Buffalo News [Buffalo NY]
January 9, 2022
By Charlie Specht and Dan Herbeck
[Photo above: 2007: The Rev. David Bialkowski of St. John Gualbert Catholic Church, blesses the instruments at the Pvt. Leonard Post Jr. Post in Cheektowaga. The young musicians are part of the Harmony Polish Folk Ensemble. By Robert Kirkham / Buffalo News]
Buffalo priest who is suspended from ministry because of accusations that he molested children stands to gain control of the $2 million estate of a 93-year-old widow.
In a case at Erie County Surrogate’s Court, two attorneys are disputing the will of Ruth Peters, a retired principal from the Cheektowaga public school system who died in 2019 and left $125,000 to the Rev. David W. Bialkowski. Before her death, Peters also made Bialkowski the executor of her estate.
Attorneys representing several cousins of Peters allege in court papers that Peters was not of sound mind when she made out her will. They also accuse Bialkowski of taking advantage of the elderly widow.
“Just as he apparently ‘groomed’ young boys, he has become the sole beneficiary under the will of a wealthy elderly widow,” attorney Sean A. Fitzgerald, a court-appointed guardian representing relatives of Peters, said in court records. “The methods of grooming (a) boy or teenager are the same as the methods of exercising undue influence over a person.”
Bialkowski’s attorney said the will signed by Peters in November 2016 is “completely legitimate” and he said the priest has already agreed to distribute most of her estate – estimated at more than $2 million – to charities.
The allegations of child molestation against Bialkowski – which the priest has repeatedly denied – have “absolutely nothing” to do with any questions raised about the legitimacy of Peters’ will, said attorney Robert M. Ciesielski.
“This case has nothing to do with children,” Ciesielski told The News. “It has to do with this woman’s will and following her wishes.”
Through his attorney, Bialkowski, 60, declined to comment on the dispute. A copy of the will – which leaves no money to anyone but Bialkowski – was obtained last week by The Buffalo News.
Surrogate Judge Acea M. Mosey is examining court papers filed by both sides and will decide whether to allow Bialkowski to receive the $125,000 and serve as executor. The most recent court papers were filed Dec. 21.
Ruth Peters was married for 62 years to Matthew H. Peters, a World War II veteran who died at age 84 in 2014. A News obituary described him as a self-employed contractor, a designer of homes and entrepreneur who owned several rooming houses in Buffalo.
His wife was a “devout Catholic,” court papers state. Ruth Peters was a member of the Ladies Guild at St. John Gualbert Catholic Church in Cheektowaga, which was one of the diocese’s most active Polish congregations.
Ciesielski, the priest’s attorney, described Peters as a “sharp, competent woman” and said “it was her idea” to leave $125,000 to Bialkowski and put him in charge of the rest of her estate. He said Peters appreciated the way Bialkowski helped her clean up her home and organize her finances after the death of her husband.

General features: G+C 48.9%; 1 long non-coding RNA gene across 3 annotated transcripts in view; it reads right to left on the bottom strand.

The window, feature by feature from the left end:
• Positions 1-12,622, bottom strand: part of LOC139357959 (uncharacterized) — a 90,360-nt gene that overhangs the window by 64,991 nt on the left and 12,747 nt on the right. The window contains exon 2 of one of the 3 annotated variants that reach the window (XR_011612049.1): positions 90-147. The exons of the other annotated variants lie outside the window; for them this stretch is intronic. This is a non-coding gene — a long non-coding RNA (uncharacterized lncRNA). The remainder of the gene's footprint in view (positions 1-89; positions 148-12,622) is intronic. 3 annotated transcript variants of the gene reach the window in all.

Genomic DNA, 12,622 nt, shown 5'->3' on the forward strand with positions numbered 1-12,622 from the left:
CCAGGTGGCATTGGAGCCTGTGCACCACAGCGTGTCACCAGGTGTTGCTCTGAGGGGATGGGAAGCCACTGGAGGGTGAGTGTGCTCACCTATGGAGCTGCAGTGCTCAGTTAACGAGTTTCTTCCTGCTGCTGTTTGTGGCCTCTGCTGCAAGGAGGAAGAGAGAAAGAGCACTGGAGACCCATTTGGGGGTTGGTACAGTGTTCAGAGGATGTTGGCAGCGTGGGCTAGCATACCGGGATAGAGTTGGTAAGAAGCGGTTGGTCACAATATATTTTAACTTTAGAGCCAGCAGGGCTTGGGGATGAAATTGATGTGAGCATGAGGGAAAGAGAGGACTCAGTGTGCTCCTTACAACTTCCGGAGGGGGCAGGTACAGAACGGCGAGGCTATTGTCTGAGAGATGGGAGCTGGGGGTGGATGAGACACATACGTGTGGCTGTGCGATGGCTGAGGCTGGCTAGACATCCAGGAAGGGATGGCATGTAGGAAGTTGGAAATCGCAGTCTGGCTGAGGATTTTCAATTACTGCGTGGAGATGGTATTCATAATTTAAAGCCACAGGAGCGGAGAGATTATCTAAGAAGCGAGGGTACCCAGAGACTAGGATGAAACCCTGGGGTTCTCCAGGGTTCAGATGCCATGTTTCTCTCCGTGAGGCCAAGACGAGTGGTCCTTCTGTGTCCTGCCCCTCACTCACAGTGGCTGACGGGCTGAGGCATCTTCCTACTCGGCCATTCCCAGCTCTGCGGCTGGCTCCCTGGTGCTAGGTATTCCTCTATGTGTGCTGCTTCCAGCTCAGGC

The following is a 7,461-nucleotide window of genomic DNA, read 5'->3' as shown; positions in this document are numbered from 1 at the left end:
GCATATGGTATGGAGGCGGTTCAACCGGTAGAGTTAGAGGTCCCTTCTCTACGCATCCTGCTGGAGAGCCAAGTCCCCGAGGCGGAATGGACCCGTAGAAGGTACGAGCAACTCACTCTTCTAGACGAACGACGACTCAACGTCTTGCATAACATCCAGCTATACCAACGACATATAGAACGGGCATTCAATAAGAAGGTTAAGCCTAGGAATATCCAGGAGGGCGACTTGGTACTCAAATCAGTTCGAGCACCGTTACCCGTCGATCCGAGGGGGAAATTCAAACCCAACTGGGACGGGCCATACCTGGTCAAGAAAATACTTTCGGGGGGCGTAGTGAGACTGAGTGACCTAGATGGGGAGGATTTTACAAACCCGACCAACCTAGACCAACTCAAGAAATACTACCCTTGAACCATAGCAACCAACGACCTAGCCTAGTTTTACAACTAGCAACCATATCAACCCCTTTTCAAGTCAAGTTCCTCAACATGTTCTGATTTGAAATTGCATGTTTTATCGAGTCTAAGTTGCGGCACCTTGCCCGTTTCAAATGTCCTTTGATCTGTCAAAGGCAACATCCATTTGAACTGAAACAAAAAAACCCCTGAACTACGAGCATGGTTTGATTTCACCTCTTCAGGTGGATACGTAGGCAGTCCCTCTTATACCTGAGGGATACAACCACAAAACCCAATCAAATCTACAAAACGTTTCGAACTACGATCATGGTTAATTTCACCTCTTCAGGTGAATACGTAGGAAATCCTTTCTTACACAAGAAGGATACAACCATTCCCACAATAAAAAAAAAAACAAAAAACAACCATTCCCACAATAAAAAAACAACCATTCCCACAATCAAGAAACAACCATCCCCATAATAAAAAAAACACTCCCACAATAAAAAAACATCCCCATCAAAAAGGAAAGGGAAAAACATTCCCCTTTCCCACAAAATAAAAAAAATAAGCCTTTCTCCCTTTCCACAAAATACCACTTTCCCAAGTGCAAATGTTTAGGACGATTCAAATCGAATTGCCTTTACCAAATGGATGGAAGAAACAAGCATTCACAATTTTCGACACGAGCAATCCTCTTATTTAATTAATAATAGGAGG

“Ruth had no children, no brothers or sisters, no really close relatives. When her husband died, the priest was kind and helpful to her,” Ciesielski said.
But two former St. John Gualbert employees and volunteers who clashed with Bialkowski while he was pastor of the church in 2006 tell a different story.
“These old ladies used to adore Bialkowski,” said Andrew Kowtalo, who served as organist at the parish for 10 years. “He’s very good at playing to people’s needs and gaining people’s trust.”
The priest would cater to a group of elderly church women, especially after their husbands died, he said.
“Here comes Father David, playing on his good senses, because he knew these women were lonely and he used that to get what he wanted,” said Kowtalo, who said he was fired by Bialkowski in 2010 for raising questions about his conduct.
Elena Greco, a former president of the Ladies Guild at St. John Gualbert, said some women would give Bialkowski gifts, including $50 and $100 bills. When she started raising concerns, Greco said she was removed from her volunteer posts at the church.
“I saw firsthand how he courted these women,” Greco said. “I got a lot of backlash from these women because I saw a lot of stuff I probably should not have seen about how he was finagling their finances.”
Sex abuse accusations
It was allegations of sexual misconduct – not financial improprieties – that led to Bialkowski’s removal from the parish in 2011. A former altar server said Bialkowski inappropriately touched his thigh and made suggestive comments when he was 14 years old.
After the altar server’s account appeared in The News, two more people came forward to describe inappropriate contact with Bialkowski. Bialkowski was removed from ministry, but never defrocked as a priest.
Two Child Victims Act lawsuits filed in 2019 also accused Bialkowski of sexual abuse of minors. A civil lawsuit against the diocese filed by State Attorney General Letitia James said the Buffalo Diocese received at least four reports of inappropriate contact with minors by Bialkowski.
Bialkowski has denied that he sexually abused any child. He also denied that he had tried to “groom” a child for sex.
“No, no, not at all. Never,” he told The News in 2020.
The diocese included Bialkowski on its list of priests with “Substantiated Allegations of Abuse of a Minor.” Diocesan spokesman Gregory Tucker said Vatican officials this fall “agreed with the Diocese’s recommendation that he be permanently barred from active priestly ministry. There will now be an extra-judicial process to confirm his future status, which may entail his laicization.”